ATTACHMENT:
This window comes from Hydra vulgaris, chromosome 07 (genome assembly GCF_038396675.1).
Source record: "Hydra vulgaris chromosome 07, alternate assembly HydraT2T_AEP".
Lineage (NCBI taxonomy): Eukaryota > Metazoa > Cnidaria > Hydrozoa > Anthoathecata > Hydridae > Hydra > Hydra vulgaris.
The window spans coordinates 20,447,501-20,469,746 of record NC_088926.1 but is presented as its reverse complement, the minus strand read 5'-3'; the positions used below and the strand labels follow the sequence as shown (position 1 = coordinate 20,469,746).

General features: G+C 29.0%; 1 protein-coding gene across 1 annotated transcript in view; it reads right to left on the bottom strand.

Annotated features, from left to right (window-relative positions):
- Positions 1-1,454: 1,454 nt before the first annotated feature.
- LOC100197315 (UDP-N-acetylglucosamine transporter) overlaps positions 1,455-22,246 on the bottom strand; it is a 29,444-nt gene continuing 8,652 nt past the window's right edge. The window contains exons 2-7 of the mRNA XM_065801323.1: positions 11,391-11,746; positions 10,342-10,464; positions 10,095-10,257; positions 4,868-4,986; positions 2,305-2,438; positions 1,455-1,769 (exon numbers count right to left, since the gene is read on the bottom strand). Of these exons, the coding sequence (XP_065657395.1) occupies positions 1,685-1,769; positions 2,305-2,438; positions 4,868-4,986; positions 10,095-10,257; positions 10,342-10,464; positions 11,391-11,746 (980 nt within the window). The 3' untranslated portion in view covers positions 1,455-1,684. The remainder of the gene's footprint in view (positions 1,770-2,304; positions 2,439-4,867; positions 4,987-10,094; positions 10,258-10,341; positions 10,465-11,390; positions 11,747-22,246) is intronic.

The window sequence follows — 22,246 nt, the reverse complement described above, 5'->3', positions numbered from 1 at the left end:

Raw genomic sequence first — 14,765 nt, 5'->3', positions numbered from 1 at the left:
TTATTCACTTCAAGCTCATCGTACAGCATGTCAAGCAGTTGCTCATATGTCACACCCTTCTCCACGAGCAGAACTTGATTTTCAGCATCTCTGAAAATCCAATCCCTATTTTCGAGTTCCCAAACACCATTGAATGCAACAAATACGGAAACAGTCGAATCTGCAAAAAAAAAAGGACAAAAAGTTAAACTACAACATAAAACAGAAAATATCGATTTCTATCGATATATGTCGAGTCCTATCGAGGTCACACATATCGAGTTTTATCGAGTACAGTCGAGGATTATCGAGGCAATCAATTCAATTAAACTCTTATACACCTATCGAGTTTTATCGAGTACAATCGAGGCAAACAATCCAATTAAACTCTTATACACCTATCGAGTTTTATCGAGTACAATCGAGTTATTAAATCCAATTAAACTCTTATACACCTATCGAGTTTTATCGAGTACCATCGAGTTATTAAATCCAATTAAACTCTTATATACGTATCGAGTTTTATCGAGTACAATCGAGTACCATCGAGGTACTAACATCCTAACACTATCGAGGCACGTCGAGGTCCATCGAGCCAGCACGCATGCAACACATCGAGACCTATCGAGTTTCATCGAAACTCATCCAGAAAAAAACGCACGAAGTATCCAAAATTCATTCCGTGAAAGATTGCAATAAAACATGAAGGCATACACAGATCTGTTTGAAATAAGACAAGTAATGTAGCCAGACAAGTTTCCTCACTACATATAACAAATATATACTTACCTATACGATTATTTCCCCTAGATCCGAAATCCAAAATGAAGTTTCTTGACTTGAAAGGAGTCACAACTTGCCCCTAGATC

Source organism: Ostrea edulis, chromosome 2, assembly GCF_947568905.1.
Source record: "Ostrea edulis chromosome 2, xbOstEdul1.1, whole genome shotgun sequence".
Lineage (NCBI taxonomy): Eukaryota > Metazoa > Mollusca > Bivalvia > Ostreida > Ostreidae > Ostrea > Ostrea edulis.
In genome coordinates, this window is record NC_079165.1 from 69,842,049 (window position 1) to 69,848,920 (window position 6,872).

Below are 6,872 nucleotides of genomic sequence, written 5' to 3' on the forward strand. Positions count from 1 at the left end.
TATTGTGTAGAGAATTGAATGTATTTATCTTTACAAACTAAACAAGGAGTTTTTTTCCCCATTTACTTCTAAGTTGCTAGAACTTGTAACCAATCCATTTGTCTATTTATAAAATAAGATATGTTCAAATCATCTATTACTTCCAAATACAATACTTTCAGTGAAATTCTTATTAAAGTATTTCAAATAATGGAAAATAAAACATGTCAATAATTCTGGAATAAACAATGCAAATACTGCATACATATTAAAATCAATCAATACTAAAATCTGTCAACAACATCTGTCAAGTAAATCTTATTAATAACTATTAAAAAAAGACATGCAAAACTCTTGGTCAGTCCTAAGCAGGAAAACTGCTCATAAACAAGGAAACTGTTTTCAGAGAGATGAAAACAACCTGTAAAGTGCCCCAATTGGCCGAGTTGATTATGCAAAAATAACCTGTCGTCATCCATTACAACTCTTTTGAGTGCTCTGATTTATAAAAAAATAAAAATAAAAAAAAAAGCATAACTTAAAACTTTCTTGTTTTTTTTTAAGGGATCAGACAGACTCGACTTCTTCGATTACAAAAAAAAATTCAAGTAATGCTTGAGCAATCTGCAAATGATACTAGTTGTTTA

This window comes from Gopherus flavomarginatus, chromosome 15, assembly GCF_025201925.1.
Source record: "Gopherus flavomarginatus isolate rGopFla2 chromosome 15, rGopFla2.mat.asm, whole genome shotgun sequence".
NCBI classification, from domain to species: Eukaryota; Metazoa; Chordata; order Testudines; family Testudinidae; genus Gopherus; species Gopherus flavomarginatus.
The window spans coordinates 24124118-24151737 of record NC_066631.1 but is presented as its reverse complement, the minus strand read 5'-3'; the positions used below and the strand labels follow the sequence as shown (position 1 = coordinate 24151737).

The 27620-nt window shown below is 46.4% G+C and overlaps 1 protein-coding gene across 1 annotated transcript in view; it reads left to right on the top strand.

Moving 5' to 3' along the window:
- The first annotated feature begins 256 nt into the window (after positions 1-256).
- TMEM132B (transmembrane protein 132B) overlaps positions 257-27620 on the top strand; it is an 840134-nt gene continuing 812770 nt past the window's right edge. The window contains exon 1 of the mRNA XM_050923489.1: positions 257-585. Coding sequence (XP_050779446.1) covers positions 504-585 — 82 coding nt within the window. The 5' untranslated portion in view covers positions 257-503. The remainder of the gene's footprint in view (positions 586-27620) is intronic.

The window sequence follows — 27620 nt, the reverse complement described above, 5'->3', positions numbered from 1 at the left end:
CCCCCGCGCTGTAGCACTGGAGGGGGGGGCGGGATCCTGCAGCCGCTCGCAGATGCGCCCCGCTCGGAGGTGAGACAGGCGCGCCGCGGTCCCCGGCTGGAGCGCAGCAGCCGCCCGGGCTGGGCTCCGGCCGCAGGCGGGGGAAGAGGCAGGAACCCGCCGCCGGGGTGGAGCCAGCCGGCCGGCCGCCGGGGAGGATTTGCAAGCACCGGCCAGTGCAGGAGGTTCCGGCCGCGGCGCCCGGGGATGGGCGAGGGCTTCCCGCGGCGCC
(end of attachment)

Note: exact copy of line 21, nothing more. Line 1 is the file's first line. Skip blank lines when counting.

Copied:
The window spans coordinates 24124118-24151737 of record NC_066631.1 but is presented as its reverse complement, the minus strand read 5'-3'; the positions used below and the strand labels follow the sequence as shown (position 1 = coordinate 24151737).